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Yellen to press for additional reforms at World Bank this year

Yellen to press for additional reforms at World Bank this year

US Treasury Secretary Janet Yellen will call on Wednesday for the World Bank to undertake additional reforms this year to expand its ability to help developing countries meet global challenges such as climate change.
Yellen is hosting talks with global finance officials on Wednesday to discuss ways to continue evolving the World Bank and other multilateral development banks so they can better help developing countries deal with climate change and other global crises, even as they work to reduce extreme poverty.

In excerpts of her remarks obtained by Reuters, Yellen said changes already approved had sharpened the mission of the World Bank to ensure it was striving to end extreme poverty, boost shared prosperity and build resilience.

"This does not mean we are moving away from the Bank’s traditional work. Rather, our incorporation of global challenges enhances the Bank’s work on poverty reduction and development. These goals are all interconnected," she said.

Yellen said Zambian women she met during her visit in January understood how climate change reduced agricultural yields. "And we’ve all seen how threats to global health can disrupt entire societies and economies, and how fragility and conflict can lead to significant displacement and migrant flows," she said.

Yellen hailed balance sheet changes that could add up to $50 billion in the bank's financing capacity over 10 years, while protecting its AAA credit rating and long-term financial stability.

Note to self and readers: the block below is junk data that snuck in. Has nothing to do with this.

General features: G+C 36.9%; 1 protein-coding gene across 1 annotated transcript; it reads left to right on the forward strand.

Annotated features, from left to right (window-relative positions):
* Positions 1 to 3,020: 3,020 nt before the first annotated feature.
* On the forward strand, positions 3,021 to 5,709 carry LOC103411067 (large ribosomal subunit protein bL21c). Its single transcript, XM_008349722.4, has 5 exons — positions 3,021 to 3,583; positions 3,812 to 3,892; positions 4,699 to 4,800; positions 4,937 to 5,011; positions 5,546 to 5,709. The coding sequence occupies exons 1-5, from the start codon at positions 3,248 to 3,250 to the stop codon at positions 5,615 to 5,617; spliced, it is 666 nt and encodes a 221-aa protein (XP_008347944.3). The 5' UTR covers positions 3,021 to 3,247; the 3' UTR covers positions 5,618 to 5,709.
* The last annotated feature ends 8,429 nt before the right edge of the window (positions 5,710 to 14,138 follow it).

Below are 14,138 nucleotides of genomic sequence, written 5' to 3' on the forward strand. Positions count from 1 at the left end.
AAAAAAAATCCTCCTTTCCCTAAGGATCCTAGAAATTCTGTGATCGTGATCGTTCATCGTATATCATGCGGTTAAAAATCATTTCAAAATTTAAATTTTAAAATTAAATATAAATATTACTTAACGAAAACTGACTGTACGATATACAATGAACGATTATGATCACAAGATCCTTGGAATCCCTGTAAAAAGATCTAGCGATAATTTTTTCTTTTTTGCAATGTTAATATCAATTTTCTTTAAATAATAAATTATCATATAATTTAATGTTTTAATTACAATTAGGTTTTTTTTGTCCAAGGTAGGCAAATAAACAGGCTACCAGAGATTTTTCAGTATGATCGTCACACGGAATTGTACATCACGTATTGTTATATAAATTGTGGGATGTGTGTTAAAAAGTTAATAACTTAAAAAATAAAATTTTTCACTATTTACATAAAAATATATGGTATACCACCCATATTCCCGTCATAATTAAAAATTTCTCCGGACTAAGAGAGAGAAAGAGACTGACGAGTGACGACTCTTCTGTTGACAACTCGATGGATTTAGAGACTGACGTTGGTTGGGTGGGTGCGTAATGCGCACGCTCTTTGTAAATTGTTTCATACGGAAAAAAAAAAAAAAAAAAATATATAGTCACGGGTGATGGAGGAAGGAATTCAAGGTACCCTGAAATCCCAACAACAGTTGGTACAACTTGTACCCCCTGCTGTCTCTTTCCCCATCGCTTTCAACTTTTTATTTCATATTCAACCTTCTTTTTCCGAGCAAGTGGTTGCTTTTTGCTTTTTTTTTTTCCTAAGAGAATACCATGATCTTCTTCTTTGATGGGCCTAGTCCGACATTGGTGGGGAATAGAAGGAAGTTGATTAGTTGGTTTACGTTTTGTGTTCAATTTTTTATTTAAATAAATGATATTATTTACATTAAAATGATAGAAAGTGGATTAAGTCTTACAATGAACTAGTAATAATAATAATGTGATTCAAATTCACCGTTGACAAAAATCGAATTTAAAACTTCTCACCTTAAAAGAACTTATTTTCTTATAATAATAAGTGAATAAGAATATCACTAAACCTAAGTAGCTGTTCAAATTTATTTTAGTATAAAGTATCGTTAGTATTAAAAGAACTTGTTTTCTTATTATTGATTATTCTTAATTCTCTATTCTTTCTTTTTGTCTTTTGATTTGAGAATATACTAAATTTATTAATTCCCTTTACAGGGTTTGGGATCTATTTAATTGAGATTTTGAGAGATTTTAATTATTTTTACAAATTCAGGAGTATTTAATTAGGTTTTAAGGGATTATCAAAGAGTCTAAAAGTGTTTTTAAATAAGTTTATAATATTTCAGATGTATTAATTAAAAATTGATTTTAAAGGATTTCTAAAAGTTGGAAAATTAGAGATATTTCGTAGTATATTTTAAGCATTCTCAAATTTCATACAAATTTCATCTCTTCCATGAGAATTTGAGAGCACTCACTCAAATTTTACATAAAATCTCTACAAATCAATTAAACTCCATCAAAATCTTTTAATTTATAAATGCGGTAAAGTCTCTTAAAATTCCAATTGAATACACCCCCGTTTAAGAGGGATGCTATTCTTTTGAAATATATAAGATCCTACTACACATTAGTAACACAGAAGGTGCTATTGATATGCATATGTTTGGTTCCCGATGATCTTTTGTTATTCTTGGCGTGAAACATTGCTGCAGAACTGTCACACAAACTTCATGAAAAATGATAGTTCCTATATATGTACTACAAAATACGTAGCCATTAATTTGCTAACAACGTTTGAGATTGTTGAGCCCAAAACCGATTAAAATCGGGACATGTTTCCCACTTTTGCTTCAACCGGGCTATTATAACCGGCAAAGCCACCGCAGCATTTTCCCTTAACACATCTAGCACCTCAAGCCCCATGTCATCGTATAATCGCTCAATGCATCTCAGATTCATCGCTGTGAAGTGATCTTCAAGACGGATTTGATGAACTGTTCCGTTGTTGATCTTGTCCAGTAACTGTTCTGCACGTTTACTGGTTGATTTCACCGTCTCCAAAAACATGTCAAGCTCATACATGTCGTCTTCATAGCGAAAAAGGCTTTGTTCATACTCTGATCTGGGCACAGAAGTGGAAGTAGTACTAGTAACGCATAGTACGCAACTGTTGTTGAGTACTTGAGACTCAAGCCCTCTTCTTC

"These are very significant achievements. We should acknowledge and celebrate that," she said in the prepared remarks. "And then we need to push for more progress. We should use the rest of the year to undertake additional reforms through a staged implementation approach that can be agreed upon by the Board and implemented on a rolling basis."

Yellen gave no specifics in the excerpts, but said upcoming events could be leveraged to keep momentum strong for the evolution of the World Bank. Those included the Summit for a New Global Financial Pact to be hosted by France in June, the Group of 20 Leaders’ Summit in India in September, the annual meetings of the World Bank and IMF in Morocco in October, and the United Nations COP28 climate conference to be held in Dubai in November and December.

In addition to bolstering the bank's financing capacity, Yellen said the bank was also working to systematically integrate regional and global challenges into its country diagnostic reports and country engagement, while expanding focusing more on raising additional private capital.

A U.S. Treasury official this week called the financing change a "downpayment" on further reforms at the World Bank and other multilateral development banks.

Outgoing World Bank President David Malpass, who will leave his post on June 1, Indian Finance Minister Nirmala Sitharaman and Japanese Finance Minister Shun'ichi Suzuki are among those expected to attend Yellen's roundtable.
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